This was an unusual explore in that, for once, I wasn’t technically in an abandoned place… it’s still in use for exactly the same purpose as it was originally built for! But despite that it was certainly an interesting and well hidden location.
Next to an ordinary looking car park in the middle of Dunfermline is the oddity that is St Margaret’s Cave. The cave itself isn’t particularly odd, but to get to the tiny cave these days you have to descend a long and winding concrete staircase inside a corrugated metal tunnel. The reason for this is that part of the Tower Burn’s glen was filled in back in the 1960s to make space for the car park, but because the cave was a sort of shrine to St Margaret, there was an outcry about the idea of just burying it… hence the long and winding tunnel so that people can still access it even though it’s now deep underground.
But St Margaret’s Cave isn’t the only thing down there. Even deeper underground, inside another corrugated metal tunnel, the Tower Burn still flows out of sight along the bottom of its now-filled valley. In fact, this tunnel was actually an extension of a much older stone tunnel, put in so that Bridge Street and its surrounding buildings could be constructed across what was once the glen.
I’d been meaning to have a look at this tunnel for a long time, and I was reminded of it this week when it attracted quite a lot of attention on one of the Facebook groups I follow. I decided it was time to go and check it out. I was a bit worried that due to all the interest online I would find the place full of wannabe urbexers trying to explore it, or find myself stopped by irate park attendants fed up with people trying to get in there, but when I got there I had the place to myself and it was easy to get inside unnoticed.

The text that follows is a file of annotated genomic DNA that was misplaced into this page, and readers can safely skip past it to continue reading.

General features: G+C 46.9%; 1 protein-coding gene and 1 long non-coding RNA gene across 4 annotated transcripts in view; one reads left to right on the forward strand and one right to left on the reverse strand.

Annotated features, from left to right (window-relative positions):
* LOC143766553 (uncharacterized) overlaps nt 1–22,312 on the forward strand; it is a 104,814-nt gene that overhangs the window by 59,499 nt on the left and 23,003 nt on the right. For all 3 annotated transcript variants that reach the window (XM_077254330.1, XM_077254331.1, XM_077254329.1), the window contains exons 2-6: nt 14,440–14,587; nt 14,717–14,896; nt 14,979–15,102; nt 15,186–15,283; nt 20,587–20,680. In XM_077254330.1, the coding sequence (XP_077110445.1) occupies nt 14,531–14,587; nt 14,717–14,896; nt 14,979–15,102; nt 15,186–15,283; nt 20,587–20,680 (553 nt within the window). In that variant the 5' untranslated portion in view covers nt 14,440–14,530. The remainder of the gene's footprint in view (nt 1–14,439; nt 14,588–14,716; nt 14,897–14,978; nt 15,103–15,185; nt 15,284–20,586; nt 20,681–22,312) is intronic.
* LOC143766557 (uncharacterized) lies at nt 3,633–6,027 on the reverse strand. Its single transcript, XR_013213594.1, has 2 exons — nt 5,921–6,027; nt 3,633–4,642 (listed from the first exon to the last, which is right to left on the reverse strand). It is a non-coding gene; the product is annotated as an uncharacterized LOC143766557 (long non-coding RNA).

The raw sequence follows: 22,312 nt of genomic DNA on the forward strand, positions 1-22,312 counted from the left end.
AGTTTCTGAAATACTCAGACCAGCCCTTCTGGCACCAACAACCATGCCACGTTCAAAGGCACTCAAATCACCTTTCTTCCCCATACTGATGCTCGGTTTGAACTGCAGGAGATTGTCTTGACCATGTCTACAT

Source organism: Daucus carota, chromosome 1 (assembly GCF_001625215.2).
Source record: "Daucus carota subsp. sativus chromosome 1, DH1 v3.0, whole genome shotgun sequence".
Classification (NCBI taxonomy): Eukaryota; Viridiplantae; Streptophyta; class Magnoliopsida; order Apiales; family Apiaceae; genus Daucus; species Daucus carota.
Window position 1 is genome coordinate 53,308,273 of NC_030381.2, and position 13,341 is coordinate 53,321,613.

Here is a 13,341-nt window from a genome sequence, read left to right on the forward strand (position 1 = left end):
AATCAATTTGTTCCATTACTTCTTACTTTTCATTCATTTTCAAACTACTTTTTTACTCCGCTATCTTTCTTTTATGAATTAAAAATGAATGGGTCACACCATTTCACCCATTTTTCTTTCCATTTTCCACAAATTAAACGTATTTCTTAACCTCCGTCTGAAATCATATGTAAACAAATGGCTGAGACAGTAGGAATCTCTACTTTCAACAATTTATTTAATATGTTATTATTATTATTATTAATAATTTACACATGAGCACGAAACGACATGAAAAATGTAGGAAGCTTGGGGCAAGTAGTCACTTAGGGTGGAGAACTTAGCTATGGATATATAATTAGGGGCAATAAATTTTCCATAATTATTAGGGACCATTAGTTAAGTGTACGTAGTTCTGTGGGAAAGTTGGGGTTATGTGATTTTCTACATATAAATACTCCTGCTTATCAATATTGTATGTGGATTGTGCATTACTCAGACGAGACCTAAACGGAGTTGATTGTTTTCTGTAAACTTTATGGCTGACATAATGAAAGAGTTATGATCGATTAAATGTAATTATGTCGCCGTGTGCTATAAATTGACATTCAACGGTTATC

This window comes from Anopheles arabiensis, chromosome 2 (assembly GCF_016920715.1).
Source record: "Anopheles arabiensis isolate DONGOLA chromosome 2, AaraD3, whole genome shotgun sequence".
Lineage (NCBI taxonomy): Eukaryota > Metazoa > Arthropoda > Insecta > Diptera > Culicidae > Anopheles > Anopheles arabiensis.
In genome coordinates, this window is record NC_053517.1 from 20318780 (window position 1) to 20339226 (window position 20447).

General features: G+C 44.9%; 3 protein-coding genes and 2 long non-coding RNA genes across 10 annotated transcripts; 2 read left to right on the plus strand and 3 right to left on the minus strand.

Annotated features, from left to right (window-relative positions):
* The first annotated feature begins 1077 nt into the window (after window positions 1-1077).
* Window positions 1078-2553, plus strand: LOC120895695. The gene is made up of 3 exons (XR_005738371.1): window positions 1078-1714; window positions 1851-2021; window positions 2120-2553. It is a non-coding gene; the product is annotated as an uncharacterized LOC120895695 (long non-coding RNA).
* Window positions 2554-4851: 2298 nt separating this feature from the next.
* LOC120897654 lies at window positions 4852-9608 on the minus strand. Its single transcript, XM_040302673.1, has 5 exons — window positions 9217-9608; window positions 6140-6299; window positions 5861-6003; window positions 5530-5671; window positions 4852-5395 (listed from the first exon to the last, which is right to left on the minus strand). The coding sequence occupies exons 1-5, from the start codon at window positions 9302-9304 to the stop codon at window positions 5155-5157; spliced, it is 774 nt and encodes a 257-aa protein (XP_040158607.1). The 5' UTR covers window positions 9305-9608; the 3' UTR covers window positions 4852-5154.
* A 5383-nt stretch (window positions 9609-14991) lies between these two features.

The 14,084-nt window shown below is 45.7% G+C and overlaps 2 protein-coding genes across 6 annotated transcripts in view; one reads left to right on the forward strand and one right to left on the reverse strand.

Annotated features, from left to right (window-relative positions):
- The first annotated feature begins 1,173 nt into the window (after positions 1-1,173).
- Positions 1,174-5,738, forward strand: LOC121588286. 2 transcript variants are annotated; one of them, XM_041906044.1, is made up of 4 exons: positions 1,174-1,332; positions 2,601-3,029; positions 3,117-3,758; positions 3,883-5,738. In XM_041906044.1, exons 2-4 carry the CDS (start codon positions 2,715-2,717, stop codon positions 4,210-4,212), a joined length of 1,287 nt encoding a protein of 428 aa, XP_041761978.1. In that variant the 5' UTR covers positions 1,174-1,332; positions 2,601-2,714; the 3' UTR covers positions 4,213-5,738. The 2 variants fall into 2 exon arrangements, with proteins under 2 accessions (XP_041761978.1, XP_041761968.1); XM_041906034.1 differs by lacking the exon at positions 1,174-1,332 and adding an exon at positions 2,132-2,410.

I was also a little nervous since this would be the first river culvert I’d ever explored, but there was nothing to worry about on that score either. This is a pretty tame one, easy to get into and with shallow, fairly calm water. I entered at the downstream end and walked upwards, initially passing through the original stone tunnel. There was a lot of debris in the riverbed and colourful calcite formations on the stone arched roof. At this point the tunnel was still high enough to stand up in.
About halfway along, the stone arched tunnel is replaced by the modern corrugated metal extension from the 60s. Although both halves are straight, there’s a slight angle between them that makes it impossible to see right from one end to the other and makes the combined tunnel feel longer than its (approximate) 200 metres. At the join is a small concrete chamber with a circular shaft leading upwards, presumably to a manhole up at street level, since I would occasionally hear a muffled ‘clank’ as if something had passed over the manhole cover.
I didn’t go all the way through the tunnel. The modern section was a bit less hospitable for walking through, the roof being too low for me to stand up and the riverbed smoother and hence more slippery. It also wasn’t quite as photogenic as the original stone. I wouldn’t have been able to get out at the other end anyway as there’s a metal grating there blocking the portal, but from a distance I could see the daylight and the water cascading in.
It was very interesting to tick this one off. I’ve been meaning to do it ever since I visited St Margaret’s Cave a couple of years ago and I’m glad I explored it before it gets too widely known about and potentially ends up getting blocked off.